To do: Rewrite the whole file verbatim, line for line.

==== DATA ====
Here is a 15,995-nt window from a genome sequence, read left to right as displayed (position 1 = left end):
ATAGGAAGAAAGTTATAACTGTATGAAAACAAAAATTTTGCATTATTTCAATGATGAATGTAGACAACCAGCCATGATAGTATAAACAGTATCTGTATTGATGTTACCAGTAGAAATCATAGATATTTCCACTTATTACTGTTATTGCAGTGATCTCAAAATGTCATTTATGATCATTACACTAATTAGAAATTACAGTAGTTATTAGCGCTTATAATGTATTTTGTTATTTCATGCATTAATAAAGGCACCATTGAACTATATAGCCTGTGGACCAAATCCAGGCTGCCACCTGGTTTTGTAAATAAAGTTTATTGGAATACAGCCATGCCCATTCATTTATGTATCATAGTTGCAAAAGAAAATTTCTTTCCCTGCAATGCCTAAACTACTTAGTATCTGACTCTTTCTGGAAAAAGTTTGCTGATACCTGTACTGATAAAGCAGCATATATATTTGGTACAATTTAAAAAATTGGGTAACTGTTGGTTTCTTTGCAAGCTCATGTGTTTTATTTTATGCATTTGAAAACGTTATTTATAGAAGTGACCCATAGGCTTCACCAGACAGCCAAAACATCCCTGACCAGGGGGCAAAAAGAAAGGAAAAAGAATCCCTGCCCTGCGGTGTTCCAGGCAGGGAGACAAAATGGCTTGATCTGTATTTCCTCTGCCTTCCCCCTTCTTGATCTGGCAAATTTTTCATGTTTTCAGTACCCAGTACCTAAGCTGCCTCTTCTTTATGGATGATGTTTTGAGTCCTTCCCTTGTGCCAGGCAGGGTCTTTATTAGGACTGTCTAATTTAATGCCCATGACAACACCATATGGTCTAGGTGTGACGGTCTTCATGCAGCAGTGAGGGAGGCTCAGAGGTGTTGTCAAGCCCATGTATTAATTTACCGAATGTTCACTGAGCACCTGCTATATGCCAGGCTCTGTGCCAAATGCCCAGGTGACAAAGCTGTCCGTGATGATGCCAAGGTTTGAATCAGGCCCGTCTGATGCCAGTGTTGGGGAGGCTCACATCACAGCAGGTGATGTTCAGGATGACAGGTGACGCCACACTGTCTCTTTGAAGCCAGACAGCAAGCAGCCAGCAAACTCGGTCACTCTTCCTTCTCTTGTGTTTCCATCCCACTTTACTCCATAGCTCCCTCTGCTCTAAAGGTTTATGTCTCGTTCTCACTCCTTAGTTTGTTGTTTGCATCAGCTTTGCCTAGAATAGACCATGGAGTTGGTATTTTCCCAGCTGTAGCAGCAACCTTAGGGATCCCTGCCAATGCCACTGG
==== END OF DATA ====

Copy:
Here is a 15,995-nt window from a genome sequence, read left to right as displayed (position 1 = left end):
ATAGGAAGAAAGTTATAACTGTATGAAAACAAAAATTTTGCATTATTTCAATGATGAATGTAGACAACCAGCCATGATAGTATAAACAGTATCTGTATTGATGTTACCAGTAGAAATCATAGATATTTCCACTTATTACTGTTATTGCAGTGATCTCAAAATGTCATTTATGATCATTACACTAATTAGAAATTACAGTAGTTATTAGCGCTTATAATGTATTTTGTTATTTCATGCATTAATAAAGGCACCATTGAACTATATAGCCTGTGGACCAAATCCAGGCTGCCACCTGGTTTTGTAAATAAAGTTTATTGGAATACAGCCATGCCCATTCATTTATGTATCATAGTTGCAAAAGAAAATTTCTTTCCCTGCAATGCCTAAACTACTTAGTATCTGACTCTTTCTGGAAAAAGTTTGCTGATACCTGTACTGATAAAGCAGCATATATATTTGGTACAATTTAAAAAATTGGGTAACTGTTGGTTTCTTTGCAAGCTCATGTGTTTTATTTTATGCATTTGAAAACGTTATTTATAGAAGTGACCCATAGGCTTCACCAGACAGCCAAAACATCCCTGACCAGGGGGCAAAAAGAAAGGAAAAAGAATCCCTGCCCTGCGGTGTTCCAGGCAGGGAGACAAAATGGCTTGATCTGTATTTCCTCTGCCTTCCCCCTTCTTGATCTGGCAAATTTTTCATGTTTTCAGTACCCAGTACCTAAGCTGCCTCTTCTTTATGGATGATGTTTTGAGTCCTTCCCTTGTGCCAGGCAGGGTCTTTATTAGGACTGTCTAATTTAATGCCCATGACAACACCATATGGTCTAGGTGTGACGGTCTTCATGCAGCAGTGAGGGAGGCTCAGAGGTGTTGTCAAGCCCATGTATTAATTTACCGAATGTTCACTGAGCACCTGCTATATGCCAGGCTCTGTGCCAAATGCCCAGGTGACAAAGCTGTCCGTGATGATGCCAAGGTTTGAATCAGGCCCGTCTGATGCCAGTGTTGGGGAGGCTCACATCACAGCAGGTGATGTTCAGGATGACAGGTGACGCCACACTGTCTCTTTGAAGCCAGACAGCAAGCAGCCAGCAAACTCGGTCACTCTTCCTTCTCTTGTGTTTCCATCCCACTTTACTCCATAGCTCCCTCTGCTCTAAAGGTTTATGTCTCGTTCTCACTCCTTAGTTTGTTGTTTGCATCAGCTTTGCCTAGAATAGACCATGGAGTTGGTATTTTCCCAGCTGTAGCAGCAACCTTAGGGATCCCTGCCAATGCCACTGG